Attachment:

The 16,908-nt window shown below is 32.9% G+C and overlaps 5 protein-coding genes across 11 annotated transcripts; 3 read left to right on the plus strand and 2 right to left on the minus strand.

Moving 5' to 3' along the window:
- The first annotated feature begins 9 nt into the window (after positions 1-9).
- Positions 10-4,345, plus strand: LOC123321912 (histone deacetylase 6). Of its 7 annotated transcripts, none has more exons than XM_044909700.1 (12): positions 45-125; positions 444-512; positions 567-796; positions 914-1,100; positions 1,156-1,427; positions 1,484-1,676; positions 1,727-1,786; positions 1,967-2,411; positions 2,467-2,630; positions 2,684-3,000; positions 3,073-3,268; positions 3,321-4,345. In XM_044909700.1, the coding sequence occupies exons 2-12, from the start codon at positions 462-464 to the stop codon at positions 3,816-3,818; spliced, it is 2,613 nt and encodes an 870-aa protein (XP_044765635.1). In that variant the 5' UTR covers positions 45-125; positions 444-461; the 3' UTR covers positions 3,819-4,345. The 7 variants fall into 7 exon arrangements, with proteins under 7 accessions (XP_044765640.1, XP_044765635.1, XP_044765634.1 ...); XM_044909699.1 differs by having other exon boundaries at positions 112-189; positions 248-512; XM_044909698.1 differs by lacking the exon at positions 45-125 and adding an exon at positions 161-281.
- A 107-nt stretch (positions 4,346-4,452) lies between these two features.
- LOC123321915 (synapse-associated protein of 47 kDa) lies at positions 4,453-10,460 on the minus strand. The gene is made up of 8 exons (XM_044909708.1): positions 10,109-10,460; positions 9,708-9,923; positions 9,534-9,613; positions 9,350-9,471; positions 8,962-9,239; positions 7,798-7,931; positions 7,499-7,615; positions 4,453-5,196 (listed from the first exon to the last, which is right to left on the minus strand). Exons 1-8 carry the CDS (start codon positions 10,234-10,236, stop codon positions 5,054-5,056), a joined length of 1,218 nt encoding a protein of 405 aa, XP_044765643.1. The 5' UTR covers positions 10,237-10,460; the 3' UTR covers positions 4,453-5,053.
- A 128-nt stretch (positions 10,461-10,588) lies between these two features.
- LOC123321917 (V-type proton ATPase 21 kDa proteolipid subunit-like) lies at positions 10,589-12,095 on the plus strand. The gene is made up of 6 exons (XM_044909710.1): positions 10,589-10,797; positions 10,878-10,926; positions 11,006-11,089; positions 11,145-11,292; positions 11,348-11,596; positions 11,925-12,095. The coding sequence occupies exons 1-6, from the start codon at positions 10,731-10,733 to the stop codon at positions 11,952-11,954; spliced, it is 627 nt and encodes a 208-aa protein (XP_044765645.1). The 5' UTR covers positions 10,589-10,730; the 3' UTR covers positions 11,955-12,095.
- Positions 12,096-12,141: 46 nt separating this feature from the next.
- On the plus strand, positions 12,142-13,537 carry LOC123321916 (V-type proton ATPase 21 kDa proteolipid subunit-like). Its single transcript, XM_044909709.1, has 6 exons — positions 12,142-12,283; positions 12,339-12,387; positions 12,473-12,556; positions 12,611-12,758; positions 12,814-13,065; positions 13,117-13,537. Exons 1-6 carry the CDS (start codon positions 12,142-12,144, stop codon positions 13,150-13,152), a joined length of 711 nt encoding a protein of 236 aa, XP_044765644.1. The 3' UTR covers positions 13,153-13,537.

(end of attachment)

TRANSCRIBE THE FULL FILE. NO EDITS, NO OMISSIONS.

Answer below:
The 16,908-nt window shown below is 32.9% G+C and overlaps 5 protein-coding genes across 11 annotated transcripts; 3 read left to right on the plus strand and 2 right to left on the minus strand.

Moving 5' to 3' along the window:
- The first annotated feature begins 9 nt into the window (after positions 1-9).
- Positions 10-4,345, plus strand: LOC123321912 (histone deacetylase 6). Of its 7 annotated transcripts, none has more exons than XM_044909700.1 (12): positions 45-125; positions 444-512; positions 567-796; positions 914-1,100; positions 1,156-1,427; positions 1,484-1,676; positions 1,727-1,786; positions 1,967-2,411; positions 2,467-2,630; positions 2,684-3,000; positions 3,073-3,268; positions 3,321-4,345. In XM_044909700.1, the coding sequence occupies exons 2-12, from the start codon at positions 462-464 to the stop codon at positions 3,816-3,818; spliced, it is 2,613 nt and encodes an 870-aa protein (XP_044765635.1). In that variant the 5' UTR covers positions 45-125; positions 444-461; the 3' UTR covers positions 3,819-4,345. The 7 variants fall into 7 exon arrangements, with proteins under 7 accessions (XP_044765640.1, XP_044765635.1, XP_044765634.1 ...); XM_044909699.1 differs by having other exon boundaries at positions 112-189; positions 248-512; XM_044909698.1 differs by lacking the exon at positions 45-125 and adding an exon at positions 161-281.
- A 107-nt stretch (positions 4,346-4,452) lies between these two features.
- LOC123321915 (synapse-associated protein of 47 kDa) lies at positions 4,453-10,460 on the minus strand. The gene is made up of 8 exons (XM_044909708.1): positions 10,109-10,460; positions 9,708-9,923; positions 9,534-9,613; positions 9,350-9,471; positions 8,962-9,239; positions 7,798-7,931; positions 7,499-7,615; positions 4,453-5,196 (listed from the first exon to the last, which is right to left on the minus strand). Exons 1-8 carry the CDS (start codon positions 10,234-10,236, stop codon positions 5,054-5,056), a joined length of 1,218 nt encoding a protein of 405 aa, XP_044765643.1. The 5' UTR covers positions 10,237-10,460; the 3' UTR covers positions 4,453-5,053.
- A 128-nt stretch (positions 10,461-10,588) lies between these two features.
- LOC123321917 (V-type proton ATPase 21 kDa proteolipid subunit-like) lies at positions 10,589-12,095 on the plus strand. The gene is made up of 6 exons (XM_044909710.1): positions 10,589-10,797; positions 10,878-10,926; positions 11,006-11,089; positions 11,145-11,292; positions 11,348-11,596; positions 11,925-12,095. The coding sequence occupies exons 1-6, from the start codon at positions 10,731-10,733 to the stop codon at positions 11,952-11,954; spliced, it is 627 nt and encodes a 208-aa protein (XP_044765645.1). The 5' UTR covers positions 10,589-10,730; the 3' UTR covers positions 11,955-12,095.
- Positions 12,096-12,141: 46 nt separating this feature from the next.
- On the plus strand, positions 12,142-13,537 carry LOC123321916 (V-type proton ATPase 21 kDa proteolipid subunit-like). Its single transcript, XM_044909709.1, has 6 exons — positions 12,142-12,283; positions 12,339-12,387; positions 12,473-12,556; positions 12,611-12,758; positions 12,814-13,065; positions 13,117-13,537. Exons 1-6 carry the CDS (start codon positions 12,142-12,144, stop codon positions 13,150-13,152), a joined length of 711 nt encoding a protein of 236 aa, XP_044765644.1. The 3' UTR covers positions 13,153-13,537.